Into the Badlands

then & now

By Maiyan Karidi

We live in a tiny village on a small island. A spec in the vast Indian Ocean.

In this tiny village is our little house, at the end of a long, narrow drive covered in red, orange and pink Bougainvillea, and yellow Allemanda. The driveway leads to an overgrown garden filled with banana, papaya and mango trees.  Our haven is quiet and hidden. We live in a bubble of art and dreams.

A ten minute drive away is a small town called Goodlands. We call it ‘little Bombay’. It is a hub of chaos. Crowded, jammed, squashed, busy, messy, noisy, smelly and packed with things you don’t want. When we really have no choice, we go there for one of two things. One, our dentist, Dr Joy, and two, to get cables for our music room.

Most other towns we call the “badlands”.  This is where we need to do all the mundane and annoying tasks of ‘modern life’. The bills, the banking, the bureaucracy. Our island is a maze. If you’re not on the coast,  you’re swallowed by traffic, people and potholes.

I leave home at 9am as business here only begins at 10am. I try to do the most pressing task first so I start at the bank by taking a number and waiting. Lets leave the details, they’re too boring. I survive it.

Next I need to find a travel agent to bring my son home. I resist the online booking option.  I google. There are 4 agents within a radius of 1 km. I begin my search. The first one is closed. The second one is elusive. I ask someone for directions. “Bonjour, do you…….”


“I didn’t ask the question yet…..lets start again….“Bonjour, do you know where……”


Ok, so lets find someone else. The man with the tinted eyelashes tries to help. I find myself in a narrow, broken street with abandoned houses. Google maps swears its on my right. It isn’t.

The third one I find but they are out to lunch. The fourth, are closed.

I have no choice than to return to the only one I know, where Preeti has a way of giving me blank stares in response to my questions and her bright red lipstick is always smudged as if there are no boundaries. We conclude our meeting with ‘let’s wait and see if anything better comes along’.

Now, I must collect three things in three different places in another jam packed, messy road with no parking. I succeed with grace.  I’m feeling good as there is only one more stop. I drive through more traffic and reach my target. I enter the store and realize my list is in my diary in the car. I run to the car and……….”Oh no……my diary isn’t there!” Where did I leave it? I retrace my missions. Now I am back in the jam packed, messy road without parking. In the art supply store? Nope. At the hardware store? Nope.  At the little kiosk? I turn the corner and almost walk smack into the glass door. The kiosk is closed. I peep through the glass and see my life in the little blue book, lying innocently on the counter. I enter the shop next door. “Why are they closed?” I ask.  “It’s 3.30 in the afternoon?”

“I think she’s gone home, she may be back at 7 in the evening.”

I panic. My life is in that book. All the gory details. I need to pee.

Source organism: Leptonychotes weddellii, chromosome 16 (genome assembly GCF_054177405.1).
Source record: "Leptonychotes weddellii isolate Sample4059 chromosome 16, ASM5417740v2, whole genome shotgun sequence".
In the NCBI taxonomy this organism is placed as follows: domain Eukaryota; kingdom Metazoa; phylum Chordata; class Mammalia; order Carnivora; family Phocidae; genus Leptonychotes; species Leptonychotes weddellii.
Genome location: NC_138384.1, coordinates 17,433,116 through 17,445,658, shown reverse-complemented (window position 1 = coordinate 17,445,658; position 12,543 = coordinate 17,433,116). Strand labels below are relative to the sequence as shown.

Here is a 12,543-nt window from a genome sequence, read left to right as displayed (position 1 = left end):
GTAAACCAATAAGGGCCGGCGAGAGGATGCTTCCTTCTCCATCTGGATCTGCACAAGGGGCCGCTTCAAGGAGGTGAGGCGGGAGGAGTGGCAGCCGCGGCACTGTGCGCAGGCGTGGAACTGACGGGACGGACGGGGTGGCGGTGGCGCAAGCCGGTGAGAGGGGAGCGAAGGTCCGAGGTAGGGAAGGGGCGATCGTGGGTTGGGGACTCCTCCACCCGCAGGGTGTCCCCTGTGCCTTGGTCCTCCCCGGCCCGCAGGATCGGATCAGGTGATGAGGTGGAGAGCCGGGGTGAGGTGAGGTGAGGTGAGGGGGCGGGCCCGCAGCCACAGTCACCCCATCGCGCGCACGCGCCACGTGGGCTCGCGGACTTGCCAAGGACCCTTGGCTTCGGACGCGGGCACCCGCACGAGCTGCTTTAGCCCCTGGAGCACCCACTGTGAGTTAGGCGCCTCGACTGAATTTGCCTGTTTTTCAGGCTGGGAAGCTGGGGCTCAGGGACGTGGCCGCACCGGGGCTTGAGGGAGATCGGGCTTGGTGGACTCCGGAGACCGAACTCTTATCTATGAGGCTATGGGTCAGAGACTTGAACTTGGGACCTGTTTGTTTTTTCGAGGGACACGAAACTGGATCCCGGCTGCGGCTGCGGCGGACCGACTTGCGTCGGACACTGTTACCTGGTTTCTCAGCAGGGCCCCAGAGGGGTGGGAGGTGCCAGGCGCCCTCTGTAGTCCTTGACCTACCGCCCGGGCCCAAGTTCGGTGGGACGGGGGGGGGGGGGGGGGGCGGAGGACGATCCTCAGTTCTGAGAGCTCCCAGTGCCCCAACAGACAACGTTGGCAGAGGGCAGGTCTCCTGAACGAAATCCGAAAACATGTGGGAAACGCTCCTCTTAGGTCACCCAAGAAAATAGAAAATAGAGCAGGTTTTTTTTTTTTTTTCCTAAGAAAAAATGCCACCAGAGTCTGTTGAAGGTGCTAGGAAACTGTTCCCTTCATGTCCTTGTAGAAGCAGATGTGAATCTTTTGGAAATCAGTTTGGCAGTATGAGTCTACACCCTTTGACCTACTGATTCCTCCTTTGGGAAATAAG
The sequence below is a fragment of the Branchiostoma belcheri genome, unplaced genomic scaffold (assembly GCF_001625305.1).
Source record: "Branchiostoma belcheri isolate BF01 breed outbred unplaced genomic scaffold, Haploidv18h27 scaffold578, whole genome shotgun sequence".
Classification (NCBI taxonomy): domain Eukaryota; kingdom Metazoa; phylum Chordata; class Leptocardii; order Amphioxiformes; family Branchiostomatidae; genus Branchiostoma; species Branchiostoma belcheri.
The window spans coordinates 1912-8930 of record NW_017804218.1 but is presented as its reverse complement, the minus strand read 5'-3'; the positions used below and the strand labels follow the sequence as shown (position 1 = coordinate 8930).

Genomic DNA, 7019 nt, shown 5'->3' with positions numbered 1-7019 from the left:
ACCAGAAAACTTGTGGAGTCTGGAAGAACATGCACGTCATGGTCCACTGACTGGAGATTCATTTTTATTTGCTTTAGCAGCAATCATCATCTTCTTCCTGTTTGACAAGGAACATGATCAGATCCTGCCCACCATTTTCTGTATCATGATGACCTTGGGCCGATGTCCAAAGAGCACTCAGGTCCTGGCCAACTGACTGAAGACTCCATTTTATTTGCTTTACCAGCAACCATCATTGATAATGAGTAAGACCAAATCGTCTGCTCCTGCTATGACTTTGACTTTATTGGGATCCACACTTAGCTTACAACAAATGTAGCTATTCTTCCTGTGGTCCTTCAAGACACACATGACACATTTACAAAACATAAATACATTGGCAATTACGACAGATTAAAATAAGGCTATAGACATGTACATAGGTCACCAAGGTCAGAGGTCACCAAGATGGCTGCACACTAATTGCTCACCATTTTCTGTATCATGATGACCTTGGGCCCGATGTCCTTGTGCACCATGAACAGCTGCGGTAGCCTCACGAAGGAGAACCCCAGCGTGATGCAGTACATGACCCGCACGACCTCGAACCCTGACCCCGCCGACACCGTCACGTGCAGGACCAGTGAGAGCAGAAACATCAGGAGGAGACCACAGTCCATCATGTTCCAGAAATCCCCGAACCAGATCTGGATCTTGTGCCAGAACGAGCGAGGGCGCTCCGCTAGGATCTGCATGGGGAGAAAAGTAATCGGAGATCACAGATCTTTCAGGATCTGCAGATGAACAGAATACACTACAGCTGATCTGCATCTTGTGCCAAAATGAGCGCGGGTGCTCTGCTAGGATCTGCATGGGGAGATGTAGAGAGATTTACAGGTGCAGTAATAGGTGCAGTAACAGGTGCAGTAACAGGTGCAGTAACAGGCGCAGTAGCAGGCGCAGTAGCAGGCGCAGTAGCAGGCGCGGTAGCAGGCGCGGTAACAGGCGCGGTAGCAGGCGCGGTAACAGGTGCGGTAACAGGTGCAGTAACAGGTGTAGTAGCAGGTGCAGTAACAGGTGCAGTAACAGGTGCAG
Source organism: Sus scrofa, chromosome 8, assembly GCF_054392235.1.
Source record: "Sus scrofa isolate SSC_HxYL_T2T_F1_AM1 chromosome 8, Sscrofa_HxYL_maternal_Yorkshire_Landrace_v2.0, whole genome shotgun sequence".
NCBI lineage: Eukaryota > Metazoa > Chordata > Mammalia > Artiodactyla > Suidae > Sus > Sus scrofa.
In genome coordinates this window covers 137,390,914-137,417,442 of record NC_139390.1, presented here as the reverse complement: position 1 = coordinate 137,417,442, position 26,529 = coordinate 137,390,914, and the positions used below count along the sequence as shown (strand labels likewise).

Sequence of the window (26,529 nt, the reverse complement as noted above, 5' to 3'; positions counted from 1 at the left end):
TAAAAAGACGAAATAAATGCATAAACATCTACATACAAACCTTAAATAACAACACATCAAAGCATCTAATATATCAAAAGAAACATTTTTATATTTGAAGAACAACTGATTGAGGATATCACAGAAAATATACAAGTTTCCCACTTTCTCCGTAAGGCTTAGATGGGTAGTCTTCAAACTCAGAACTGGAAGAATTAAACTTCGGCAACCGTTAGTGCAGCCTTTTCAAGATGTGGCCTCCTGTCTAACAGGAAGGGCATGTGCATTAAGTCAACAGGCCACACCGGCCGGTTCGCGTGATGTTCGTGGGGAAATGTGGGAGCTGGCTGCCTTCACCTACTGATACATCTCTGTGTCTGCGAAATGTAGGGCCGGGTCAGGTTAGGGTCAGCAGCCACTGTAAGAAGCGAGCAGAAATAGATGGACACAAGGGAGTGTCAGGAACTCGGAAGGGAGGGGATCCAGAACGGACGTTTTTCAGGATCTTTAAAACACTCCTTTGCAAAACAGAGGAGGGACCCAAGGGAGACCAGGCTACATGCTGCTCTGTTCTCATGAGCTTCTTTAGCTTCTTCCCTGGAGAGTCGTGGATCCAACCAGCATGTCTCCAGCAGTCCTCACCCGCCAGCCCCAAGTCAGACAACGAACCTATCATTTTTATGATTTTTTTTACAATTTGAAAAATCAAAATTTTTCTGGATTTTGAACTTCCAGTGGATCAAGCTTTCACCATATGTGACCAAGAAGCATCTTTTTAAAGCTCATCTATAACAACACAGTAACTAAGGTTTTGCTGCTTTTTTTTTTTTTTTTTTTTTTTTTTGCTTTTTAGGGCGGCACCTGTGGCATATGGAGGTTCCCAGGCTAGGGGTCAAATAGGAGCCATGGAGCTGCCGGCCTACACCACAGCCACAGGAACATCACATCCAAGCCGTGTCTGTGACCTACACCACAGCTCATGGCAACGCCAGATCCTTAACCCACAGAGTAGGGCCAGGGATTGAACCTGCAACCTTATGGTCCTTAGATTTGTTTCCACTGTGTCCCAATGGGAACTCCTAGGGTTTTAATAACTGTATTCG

I leave my number with the little girl next door and drive away in distress.

As I get to the roundabout (what they call a traffic circle), my phone rings.

“She’s back” the voice says. “She’s open”.

“Oh great!, thanks you so much, I’m coming”.

I turn around where you’re not allowed to turn around. Hooters blasting, angry faces, I don’t care.

I drive back down the jam packed, messy road. There is no parking.

I slow down in front of the shop, the door is open with no one inside.

Hooters blast, angry faces, I have to move. I turn into a tiny, narrow side road thinking I can turn around there. I continue past the chaos and oops, a dead end. It’s filled with cars and junk and I cannot turn around. I’m sweating. I really need to pee.

I have to maneuver. I feel like a pie-graph. Back and forth, back and forth in a tight circle.

I enter the dreaded street once again, slow down and shout “Please! Pass me the diary!” It works. I grab it, thank her for saving my life and continue on my way. By now I have given up on the last mission and just want to get home. I take the shorter route.

But wait, I must still get a few things from the supermarket near home. I reach my almost final destination, enter with ‘the list’. My 4kg dog food is under a pile of numerous 10kg dog foods. I need assistance. Then I have great idea………a bottle of rum, that’s what I need. I reach for the rum, grab the eggs, the mosquito repellent and go to the cashier. I jump in my car and drive home realizing I’ve forgotten the dog food. No, I’m not going back. Leo will eat sardines.

I arrive home. Tovi is working in the studio. I grab him, “My love, please, I have to pee, get the stuff from the car and pour me a rum”. Tovi complies.

As I grab the glass of rum and coke, feeling relieved, he looks at me with an innocent smile and says “Do you want to come with me to Goodlands?”

To download a PDF of the Chronicle for October, click here

To read the editor’s column this month, titled ‘Why we need more difficult females’ click here

To read the most read story online in September, click here


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